Greg Thomas: I have long been interested in the resonances between the Nakba and the Maafa – this is the Swahili word chosen for what is otherwise dubbed the “Middle Passage” in the history of African enslavement in the Americas, in North America specifically in this case. Both terms translate to the same thing: disaster or catastrophe. Both are used for enormous dislocating experiences that go on to define ongoing lives of struggle. Whenever I hear “Nakba,” I think immediately Maafa.
The Nakba Files spoke with Greg Thomas, Associate Professor of English at Tufts University (USA) and curator of the traveling exhibit “George Jackson in the Sun of Palestine,” which will run at Haifa’s Khashabi Theater from 28 October 2016 to 14 January 2017. Thomas is writing a book about George Jackson (1941-1971), a prominent member of the Black Panther Party (BPP) and a political prisoner who was assassinated by state authorities. The exhibit highlights connections between Palestinian and Black American experiences of captivity.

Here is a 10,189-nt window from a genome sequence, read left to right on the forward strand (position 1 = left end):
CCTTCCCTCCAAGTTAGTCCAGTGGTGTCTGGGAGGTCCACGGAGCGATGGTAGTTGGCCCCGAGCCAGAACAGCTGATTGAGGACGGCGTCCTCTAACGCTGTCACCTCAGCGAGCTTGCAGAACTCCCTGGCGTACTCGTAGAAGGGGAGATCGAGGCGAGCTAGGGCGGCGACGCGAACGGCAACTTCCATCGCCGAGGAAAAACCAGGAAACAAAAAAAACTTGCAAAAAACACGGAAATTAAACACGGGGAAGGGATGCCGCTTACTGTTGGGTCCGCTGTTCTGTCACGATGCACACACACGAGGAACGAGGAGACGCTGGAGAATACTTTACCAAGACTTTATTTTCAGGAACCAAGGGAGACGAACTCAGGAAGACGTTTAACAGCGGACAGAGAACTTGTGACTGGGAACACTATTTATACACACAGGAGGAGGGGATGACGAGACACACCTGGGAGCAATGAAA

In Israeli political discourse, the issue of African asylum seekers and the question of Palestine are largely seen as disconnected from one another. Yet the contours of Israel’s asylum regime and, by extension, its anti-Blackness and mistreatment of African migrants, cannot be understood in isolation from the Nakba and its laws.
Randa Wahbe: By detaining the cadavers of Palestinians, Israel turns the dead body itself into a site of domination. It is not enough for Israel to kill or eliminate the living Palestinian, it is necessary to dehumanize and degrade the body in order to control it.